What is the best way to educate a community in order to keep the ecosystem growing and moving forward? Demos, idea sharing, and networking events are engaging and effective ways of connecting the right people at the right time to allow innovation to flourish, partnerships to develop, and ideas to realize. It is true, however, that an event itself does not particularly lead to ecosystem building – there needs to be some solid planning and research in order to maximize the experience for the participants and to contribute to optimal value creation. So, how does this really work?
The Recursive team reached out to Alexandru Tintea who has been deeply involved in the Romanian ecosystem-building events industry for more than 11 years to find out what does it mean to develop a startup ecosystem with events and how this can be done.
The Recursive: How did your journey in the event planning industry start and why did you decide to shift your focus from simple event organizing to community building?
Alexandru Tintea: I started in 2009 together with Constantin Gherici, my partner in the first company, who had found out about “Mobile Monday”, a Finnish initiative in the field of mobile communications, bringing together innovators, startups, and companies around the world. We launched the concept in Romania with the support of Orange Romania.
Organizing professional events is probably the best opportunity to start building professional communities, providing and getting support from all other players in this industry. There are many connections between the professional events industry and how a professional community develops.
What value do events bring in terms of ecosystem development? How about the value they bring to founders, investors, and starting entrepreneurs?
The events create a lot of opportunities. When it comes to exchange, experiences are an important pillar of the ecosystem, contributing to a healthy working environment. They are part of the life of entrepreneurs, startup founders, investors, and service providers, facilitating networking, partnerships, and business development.
Are there any specific event formats that work better for connecting players from the ecosystem?
Yes, sometimes we organize events keeping the formats that are already validated in our network. But there is always a place to add a personal touch, and to innovate. Of course, we need a lot of inspiration and we are learning all the time since, in this industry, the creativity of the organizers, we can say, is a differentiator.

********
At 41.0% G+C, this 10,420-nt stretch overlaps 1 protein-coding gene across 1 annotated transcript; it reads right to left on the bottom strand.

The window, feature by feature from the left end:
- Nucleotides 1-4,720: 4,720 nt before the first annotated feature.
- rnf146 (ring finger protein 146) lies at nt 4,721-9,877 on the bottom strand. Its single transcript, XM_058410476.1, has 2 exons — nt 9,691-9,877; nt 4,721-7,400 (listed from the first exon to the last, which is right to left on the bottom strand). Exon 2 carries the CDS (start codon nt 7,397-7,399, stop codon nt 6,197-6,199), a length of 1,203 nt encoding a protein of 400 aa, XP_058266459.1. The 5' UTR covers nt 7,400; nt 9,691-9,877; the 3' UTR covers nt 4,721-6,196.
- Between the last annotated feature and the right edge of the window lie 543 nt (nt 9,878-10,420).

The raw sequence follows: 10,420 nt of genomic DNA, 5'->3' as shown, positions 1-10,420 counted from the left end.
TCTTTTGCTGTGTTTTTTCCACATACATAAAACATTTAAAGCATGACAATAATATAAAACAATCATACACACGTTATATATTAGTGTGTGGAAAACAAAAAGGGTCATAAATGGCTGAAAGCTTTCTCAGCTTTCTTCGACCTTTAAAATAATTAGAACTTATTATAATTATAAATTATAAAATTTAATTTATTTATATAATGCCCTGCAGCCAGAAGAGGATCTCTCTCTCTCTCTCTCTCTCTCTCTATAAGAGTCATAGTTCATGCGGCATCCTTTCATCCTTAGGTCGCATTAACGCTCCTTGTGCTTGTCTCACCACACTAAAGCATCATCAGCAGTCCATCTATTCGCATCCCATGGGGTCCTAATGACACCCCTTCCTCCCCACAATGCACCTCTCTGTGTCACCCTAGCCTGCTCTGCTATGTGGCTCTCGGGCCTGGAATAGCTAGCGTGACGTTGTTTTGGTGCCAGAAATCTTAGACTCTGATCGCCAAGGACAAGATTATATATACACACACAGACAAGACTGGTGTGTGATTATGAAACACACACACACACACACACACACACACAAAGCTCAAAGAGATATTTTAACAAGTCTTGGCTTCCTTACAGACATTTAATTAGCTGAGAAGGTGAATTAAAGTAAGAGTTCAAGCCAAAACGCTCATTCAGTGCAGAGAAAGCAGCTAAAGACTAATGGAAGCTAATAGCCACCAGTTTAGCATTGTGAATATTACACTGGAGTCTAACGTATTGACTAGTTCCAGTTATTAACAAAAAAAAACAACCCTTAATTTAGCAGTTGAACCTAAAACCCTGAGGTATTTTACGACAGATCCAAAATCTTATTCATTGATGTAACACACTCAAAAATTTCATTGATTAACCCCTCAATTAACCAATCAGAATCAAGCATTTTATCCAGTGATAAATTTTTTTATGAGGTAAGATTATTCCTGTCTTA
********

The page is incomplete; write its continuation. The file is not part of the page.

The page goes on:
As we gain experience, we learn how to tune the events we organize and the most important feedback comes from the attendees, speakers, partners, and sponsors. And this feedback can refer to any detail, an aspect that becomes the main reference for us; when there is no feedback, questions arise in our minds.
What can event organizers do to attract the right audience and create a true networking experience?
This is a good question indeed. From the beginning, it should be very clear that we need to attract a suitable audience for our event. When it is about professional events, live communication with the attendees on specific topics and a quick response to any suggestions represent the basis of healthy and fruitful interactions. When we started Mobile Monday for instance, we decided that we would keep in touch personally with every attendee in our network, inviting them in a quite protocolar manner. We did not send one newsletter at that time. Of course, today it would not be possible anymore, there is too much information to be processed and too many connections in the network.
I believe and I accept that this is also a subjective opinion, professional communities are the most valuable entourage for all of us who are interested in learning and sharing, developing skills that help us to succeed in our endeavors, connecting with peers, and developing partnerships.
How do you think the Covid-19 pandemic has changed the way events are used for ecosystem building?
The restrictions of the pandemic in the event industry affected the way we interact. I know a lot of people who can’t wait to go to live physical events. It’s in our blood, as is our relationship with nature – live physical events allow us to use and improve all our human skills.
The new conditions have forced us to adapt faster to the virtual world and a lot of online tools and platforms have been developed and are still being developed. With the increase in the number of such platforms, there are new features. It can be observed, therefore, that the competition to attract audiences between event organizers increases.